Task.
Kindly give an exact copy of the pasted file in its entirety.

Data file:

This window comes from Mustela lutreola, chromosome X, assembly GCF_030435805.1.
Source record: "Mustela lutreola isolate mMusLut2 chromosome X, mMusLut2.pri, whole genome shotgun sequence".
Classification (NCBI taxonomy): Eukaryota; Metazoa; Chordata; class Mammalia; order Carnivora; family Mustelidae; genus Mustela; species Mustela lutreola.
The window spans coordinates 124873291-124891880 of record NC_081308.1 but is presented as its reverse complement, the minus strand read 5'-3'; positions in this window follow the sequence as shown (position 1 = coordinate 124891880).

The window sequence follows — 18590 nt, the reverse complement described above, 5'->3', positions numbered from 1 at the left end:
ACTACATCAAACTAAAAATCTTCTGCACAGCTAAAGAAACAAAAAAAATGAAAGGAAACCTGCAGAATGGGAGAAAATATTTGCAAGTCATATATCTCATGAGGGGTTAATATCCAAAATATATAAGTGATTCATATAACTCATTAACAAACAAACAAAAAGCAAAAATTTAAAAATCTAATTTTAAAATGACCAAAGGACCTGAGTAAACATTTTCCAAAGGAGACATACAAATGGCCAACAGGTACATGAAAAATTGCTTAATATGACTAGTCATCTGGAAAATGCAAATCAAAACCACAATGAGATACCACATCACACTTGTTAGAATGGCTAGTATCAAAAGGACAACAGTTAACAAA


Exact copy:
This window comes from Mustela lutreola, chromosome X, assembly GCF_030435805.1.
Source record: "Mustela lutreola isolate mMusLut2 chromosome X, mMusLut2.pri, whole genome shotgun sequence".
Classification (NCBI taxonomy): Eukaryota; Metazoa; Chordata; class Mammalia; order Carnivora; family Mustelidae; genus Mustela; species Mustela lutreola.
The window spans coordinates 124873291-124891880 of record NC_081308.1 but is presented as its reverse complement, the minus strand read 5'-3'; positions in this window follow the sequence as shown (position 1 = coordinate 124891880).

The window sequence follows — 18590 nt, the reverse complement described above, 5'->3', positions numbered from 1 at the left end:
ACTACATCAAACTAAAAATCTTCTGCACAGCTAAAGAAACAAAAAAAATGAAAGGAAACCTGCAGAATGGGAGAAAATATTTGCAAGTCATATATCTCATGAGGGGTTAATATCCAAAATATATAAGTGATTCATATAACTCATTAACAAACAAACAAAAAGCAAAAATTTAAAAATCTAATTTTAAAATGACCAAAGGACCTGAGTAAACATTTTCCAAAGGAGACATACAAATGGCCAACAGGTACATGAAAAATTGCTTAATATGACTAGTCATCTGGAAAATGCAAATCAAAACCACAATGAGATACCACATCACACTTGTTAGAATGGCTAGTATCAAAAGGACAACAGTTAACAAA